As I sit here in my Imperial Beach seaside office, I almost feel disconnected from the fire crisis in the rest of San Diego County. The wind is blowing slightly out of the west. The sun is out. The clouds of ash in the sky have diminished. For the third day in a row the surf is absolutely perfect — roping south swell barrels with minimal crowd.

But of course the real tragedy lies north and just to the east. More than 500,000 people evacuated, 2,000 structures destroyed, scores of injuries and at least six deaths and close to 300,000 acres in flame from Tecate to Malibu. The crazy and continually changing nature of Santa Ana winds contribute to the inability of firefighters to combat the fires. On Sunday afternoon when the fires first began, the wind must have shifted in Imperial Beach every 10 minutes.

There are shelters and locations for the evacuees although mega traffic jams have impeded quick exits from many areas and the Los Angeles Times reported that many of the lessons that should have been implemented from the Cedar Fire were ignored (I’ll cover that in my next blog). I watched Matt Lauer interview Governor Arnold Schwarzenegger on the Today Show, and the governor looked and sounded good and exuded compassion, concern and leadership.

The real story of course is not just this fire, our second mega-fire in four years, but the changing nature of the ecology of our region that results in these man-made tragedies. Accelerated urban growth in fire-prone areas combined with strong Santa Anas and prolonged drought conditions makes San Diego along with Atlanta and New Orleans the poster cities for the negative consequences of global climate change.

At least San Diego understands it has a fire problem. In today’s New York Times, Atlanta authorities are blaming their water crisis due to the worst ever recorded drought, on the water needs of several endangered species.

Research on the causes of southern California fires has been fairly extensive, with the United States Geological Survey publishing research on the historical nature of fires in our region.

Dr. Jon Keeley, a USGS fire researcher and his colleague, C. J. Fotheringham of the University of California, Los Angeles, found that although fire suppression is critical to protect homes, buildings and other structures, fire suppression does not prevent large wildland fires in southern California shrublands because these fires usually occur with powerful Santa Ana winds that blow at high speeds from the desert to the coast. In the present fire, hot Santa Ana winds of over 60 mph greatly increased the intensity and the movement of the fire. Since 1910, chaparral fires have become more frequent as the human population has grown but fire size has not increased. One of the largest fires in Los Angeles County (60,000 acres) occurred in 1878, and the largest fire in Orange County’s history, in 1889, was over half a million acres. The greater financial cost of fires today is most likely the result of constant urban expansion into areas subject to frequent burning.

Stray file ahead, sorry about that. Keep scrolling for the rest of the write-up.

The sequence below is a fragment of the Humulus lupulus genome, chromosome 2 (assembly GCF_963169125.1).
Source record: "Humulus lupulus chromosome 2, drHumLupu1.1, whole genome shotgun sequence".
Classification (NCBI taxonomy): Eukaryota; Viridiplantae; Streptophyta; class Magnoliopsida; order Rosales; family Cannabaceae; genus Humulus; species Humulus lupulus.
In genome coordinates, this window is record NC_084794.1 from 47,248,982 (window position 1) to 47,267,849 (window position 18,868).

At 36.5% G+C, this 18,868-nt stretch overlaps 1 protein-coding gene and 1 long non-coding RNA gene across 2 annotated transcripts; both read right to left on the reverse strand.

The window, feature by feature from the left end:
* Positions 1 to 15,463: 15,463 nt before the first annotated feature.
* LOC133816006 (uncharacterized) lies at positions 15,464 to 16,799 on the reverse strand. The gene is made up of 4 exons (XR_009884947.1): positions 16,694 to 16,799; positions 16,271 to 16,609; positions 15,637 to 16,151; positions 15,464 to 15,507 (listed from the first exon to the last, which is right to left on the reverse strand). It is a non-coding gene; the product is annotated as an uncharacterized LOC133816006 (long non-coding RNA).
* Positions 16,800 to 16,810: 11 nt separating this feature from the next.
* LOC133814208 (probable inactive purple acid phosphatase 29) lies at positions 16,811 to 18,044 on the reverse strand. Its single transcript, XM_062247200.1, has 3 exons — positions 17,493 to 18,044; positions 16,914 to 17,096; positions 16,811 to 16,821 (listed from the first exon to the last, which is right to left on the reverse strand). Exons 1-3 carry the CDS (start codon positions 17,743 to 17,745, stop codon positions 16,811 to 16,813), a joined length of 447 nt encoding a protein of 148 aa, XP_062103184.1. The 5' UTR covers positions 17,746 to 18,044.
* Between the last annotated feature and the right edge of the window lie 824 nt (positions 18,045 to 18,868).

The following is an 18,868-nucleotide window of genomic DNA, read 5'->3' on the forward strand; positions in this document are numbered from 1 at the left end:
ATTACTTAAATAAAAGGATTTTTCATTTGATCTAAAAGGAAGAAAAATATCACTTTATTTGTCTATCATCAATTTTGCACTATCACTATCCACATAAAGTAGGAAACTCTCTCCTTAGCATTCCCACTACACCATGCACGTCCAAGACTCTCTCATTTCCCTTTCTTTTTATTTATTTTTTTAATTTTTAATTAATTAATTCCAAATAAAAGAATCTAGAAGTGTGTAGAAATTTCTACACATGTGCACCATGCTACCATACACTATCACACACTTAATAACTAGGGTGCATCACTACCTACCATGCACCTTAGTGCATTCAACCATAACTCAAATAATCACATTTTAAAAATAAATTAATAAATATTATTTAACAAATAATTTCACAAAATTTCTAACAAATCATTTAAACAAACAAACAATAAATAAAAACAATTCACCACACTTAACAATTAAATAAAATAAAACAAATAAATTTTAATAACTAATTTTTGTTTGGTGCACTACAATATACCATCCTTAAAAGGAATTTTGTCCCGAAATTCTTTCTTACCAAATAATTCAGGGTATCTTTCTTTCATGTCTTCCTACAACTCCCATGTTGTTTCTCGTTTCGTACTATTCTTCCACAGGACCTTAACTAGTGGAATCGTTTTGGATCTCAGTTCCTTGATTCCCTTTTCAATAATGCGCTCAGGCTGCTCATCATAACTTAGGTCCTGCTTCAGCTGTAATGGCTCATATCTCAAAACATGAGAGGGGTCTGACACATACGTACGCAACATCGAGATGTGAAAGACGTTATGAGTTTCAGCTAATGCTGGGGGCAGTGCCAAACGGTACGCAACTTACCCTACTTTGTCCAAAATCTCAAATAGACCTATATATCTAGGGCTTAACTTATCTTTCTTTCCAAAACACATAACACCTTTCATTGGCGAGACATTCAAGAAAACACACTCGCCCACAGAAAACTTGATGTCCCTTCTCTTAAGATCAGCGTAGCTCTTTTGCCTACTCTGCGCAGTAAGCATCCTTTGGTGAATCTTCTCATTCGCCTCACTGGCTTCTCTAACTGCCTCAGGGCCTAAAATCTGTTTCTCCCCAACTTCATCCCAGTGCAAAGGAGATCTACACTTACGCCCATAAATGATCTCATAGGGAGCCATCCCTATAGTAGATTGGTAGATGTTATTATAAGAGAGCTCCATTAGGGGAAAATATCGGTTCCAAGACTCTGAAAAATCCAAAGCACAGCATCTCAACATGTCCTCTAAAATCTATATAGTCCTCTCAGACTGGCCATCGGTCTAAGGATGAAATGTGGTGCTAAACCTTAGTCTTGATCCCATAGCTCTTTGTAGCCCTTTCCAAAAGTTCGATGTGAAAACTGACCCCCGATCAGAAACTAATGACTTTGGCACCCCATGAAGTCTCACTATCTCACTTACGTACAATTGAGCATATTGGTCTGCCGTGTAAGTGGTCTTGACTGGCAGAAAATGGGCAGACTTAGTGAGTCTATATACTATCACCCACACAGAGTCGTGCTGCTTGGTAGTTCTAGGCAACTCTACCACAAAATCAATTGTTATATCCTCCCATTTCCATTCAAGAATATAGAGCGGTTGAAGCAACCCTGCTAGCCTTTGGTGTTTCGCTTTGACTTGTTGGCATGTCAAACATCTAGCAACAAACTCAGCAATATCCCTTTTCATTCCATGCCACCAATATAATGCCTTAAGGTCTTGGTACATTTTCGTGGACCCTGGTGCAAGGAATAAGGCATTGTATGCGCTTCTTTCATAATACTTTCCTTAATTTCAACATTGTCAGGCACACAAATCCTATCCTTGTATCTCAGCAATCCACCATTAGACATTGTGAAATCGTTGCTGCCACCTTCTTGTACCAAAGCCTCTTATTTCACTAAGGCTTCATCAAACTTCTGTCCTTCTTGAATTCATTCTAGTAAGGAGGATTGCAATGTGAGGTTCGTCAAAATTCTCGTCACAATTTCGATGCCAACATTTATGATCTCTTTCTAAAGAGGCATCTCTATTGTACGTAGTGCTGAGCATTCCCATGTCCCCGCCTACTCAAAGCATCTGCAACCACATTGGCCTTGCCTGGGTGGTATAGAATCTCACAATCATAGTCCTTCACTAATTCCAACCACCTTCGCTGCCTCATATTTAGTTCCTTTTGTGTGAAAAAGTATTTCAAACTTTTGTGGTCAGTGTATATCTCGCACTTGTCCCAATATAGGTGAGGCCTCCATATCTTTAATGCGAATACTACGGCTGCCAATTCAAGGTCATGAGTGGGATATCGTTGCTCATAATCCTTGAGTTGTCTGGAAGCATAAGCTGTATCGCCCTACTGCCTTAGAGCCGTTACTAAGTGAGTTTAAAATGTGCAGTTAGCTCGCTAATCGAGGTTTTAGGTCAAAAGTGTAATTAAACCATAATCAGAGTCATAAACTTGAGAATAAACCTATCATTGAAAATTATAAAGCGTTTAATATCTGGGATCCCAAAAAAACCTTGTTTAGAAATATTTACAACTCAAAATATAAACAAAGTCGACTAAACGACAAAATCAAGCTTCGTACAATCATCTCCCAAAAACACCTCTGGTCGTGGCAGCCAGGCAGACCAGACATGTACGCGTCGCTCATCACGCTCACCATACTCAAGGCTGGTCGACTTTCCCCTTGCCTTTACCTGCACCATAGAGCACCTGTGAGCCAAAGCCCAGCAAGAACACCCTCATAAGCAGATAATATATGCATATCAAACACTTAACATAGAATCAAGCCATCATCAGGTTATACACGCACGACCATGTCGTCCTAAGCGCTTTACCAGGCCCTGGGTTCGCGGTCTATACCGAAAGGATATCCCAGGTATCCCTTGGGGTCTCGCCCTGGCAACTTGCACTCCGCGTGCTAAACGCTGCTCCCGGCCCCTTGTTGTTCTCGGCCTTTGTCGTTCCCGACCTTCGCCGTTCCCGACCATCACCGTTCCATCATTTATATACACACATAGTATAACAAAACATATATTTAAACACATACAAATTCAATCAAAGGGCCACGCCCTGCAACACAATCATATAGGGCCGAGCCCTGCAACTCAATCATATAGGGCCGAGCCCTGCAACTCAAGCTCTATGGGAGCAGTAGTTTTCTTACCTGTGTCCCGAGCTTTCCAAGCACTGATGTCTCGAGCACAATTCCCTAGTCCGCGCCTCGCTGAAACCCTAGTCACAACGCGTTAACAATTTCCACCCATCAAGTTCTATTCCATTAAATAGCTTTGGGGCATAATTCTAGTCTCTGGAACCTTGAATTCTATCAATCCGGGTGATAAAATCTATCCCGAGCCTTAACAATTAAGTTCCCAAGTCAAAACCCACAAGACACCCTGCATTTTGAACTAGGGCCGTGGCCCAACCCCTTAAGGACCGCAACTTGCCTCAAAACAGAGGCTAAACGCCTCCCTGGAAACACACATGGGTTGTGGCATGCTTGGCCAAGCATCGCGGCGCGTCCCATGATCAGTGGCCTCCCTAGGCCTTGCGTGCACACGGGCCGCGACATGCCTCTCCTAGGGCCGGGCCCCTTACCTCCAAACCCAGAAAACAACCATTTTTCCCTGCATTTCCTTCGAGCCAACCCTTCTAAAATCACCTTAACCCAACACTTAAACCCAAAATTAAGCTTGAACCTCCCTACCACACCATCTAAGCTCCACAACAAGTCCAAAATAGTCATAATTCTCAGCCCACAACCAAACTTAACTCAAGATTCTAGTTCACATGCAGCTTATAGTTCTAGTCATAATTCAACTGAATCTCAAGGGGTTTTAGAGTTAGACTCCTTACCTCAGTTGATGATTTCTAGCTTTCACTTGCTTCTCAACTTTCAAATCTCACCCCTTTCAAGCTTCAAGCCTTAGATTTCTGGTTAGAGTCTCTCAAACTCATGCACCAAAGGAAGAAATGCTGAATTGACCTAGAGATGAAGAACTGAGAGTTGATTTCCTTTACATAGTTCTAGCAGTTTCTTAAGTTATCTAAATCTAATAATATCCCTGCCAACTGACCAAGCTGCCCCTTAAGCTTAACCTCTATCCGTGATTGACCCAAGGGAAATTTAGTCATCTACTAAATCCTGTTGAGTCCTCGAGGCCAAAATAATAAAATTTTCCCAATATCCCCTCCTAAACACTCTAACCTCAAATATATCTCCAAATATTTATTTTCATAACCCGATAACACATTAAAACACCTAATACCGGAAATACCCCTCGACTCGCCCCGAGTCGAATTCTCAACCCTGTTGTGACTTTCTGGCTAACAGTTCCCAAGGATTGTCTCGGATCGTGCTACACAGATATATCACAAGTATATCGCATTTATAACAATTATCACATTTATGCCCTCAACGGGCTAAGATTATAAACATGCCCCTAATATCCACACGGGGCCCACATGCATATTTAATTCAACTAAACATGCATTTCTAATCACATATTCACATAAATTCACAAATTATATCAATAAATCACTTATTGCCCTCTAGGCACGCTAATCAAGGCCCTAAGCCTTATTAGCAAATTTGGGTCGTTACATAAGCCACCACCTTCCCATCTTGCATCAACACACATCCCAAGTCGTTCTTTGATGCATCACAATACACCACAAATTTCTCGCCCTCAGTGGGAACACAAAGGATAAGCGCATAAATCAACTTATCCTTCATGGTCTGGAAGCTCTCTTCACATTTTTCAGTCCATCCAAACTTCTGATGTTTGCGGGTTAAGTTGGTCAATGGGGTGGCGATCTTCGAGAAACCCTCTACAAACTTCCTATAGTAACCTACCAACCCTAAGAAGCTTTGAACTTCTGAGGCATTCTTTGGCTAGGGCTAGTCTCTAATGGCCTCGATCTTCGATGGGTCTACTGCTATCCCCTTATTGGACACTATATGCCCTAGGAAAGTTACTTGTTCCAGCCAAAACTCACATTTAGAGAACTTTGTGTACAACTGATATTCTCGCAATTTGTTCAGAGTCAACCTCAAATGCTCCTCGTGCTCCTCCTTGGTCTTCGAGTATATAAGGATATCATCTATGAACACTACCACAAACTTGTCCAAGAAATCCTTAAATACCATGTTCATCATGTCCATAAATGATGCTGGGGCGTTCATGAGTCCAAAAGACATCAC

On Sunday night Scott Pelley of CBS’s 60 Minutes did an excellent job covering the issue of mega-fires and climate change. He interviewed Tom Swetnam a University of Arizona dendrochronologist and expert on fire ecology in the southwest. He also spent time on a fire line in Idaho with Tom Boatner who is chief of fire operations for the federal government.

Swetnam found recent decades have been the hottest in 1,000 years. And recently, he and a team of top climate scientists discovered something else: a dramatic increase in fires high in the mountains, where fires were rare. ” The fire season in the last 15 years or so has increased more than two months over the whole Western U.S. So actually 78 days of average longer fire season in the last 15 years compared to the previous 15 or 20 years,” Swetnam says.

Swetnam says that climate change — global warming — has increased temperatures in the West about one degree and that has caused four times more fires. Swetnam and his colleagues published those findings in the journal “Science,” and the world’s leading researchers on climate change have endorsed their conclusions. “As fires continue to burn, these mega-fires continue to burn, we may see ultimately a majority, maybe more than half of the forest land converting to other forest, other types of ecosystems,” Swetnam says.

“You know, there are a lot of people who don’t believe in climate change,” Pelley remarks. “You won’t find them on the fire line in the American West anymore,” Tom Boatner says. “‘Cause we’ve had climate change beat into us over the last ten or fifteen years. We know what we’re seeing, and we’re dealing with a period of climate, in terms of temperature and humidity and drought that’s different than anything people have seen in our lifetimes.”

Maybe just maybe, Mayor Jerry Sanders and rest of his do-nothing and see-nothing team will become national leaders on the issue of combating climate change. Probably they won’t. It is too bad because Schwarzenegger made it very clear in his interview this morning that climate change has played a major role in increasing the length of the fire season.

With one of the driest years and worst droughts in recorded history in San Diego, now would be the time to change our course in order to take advantage of what Thomas Friedman calls “the power of green.”


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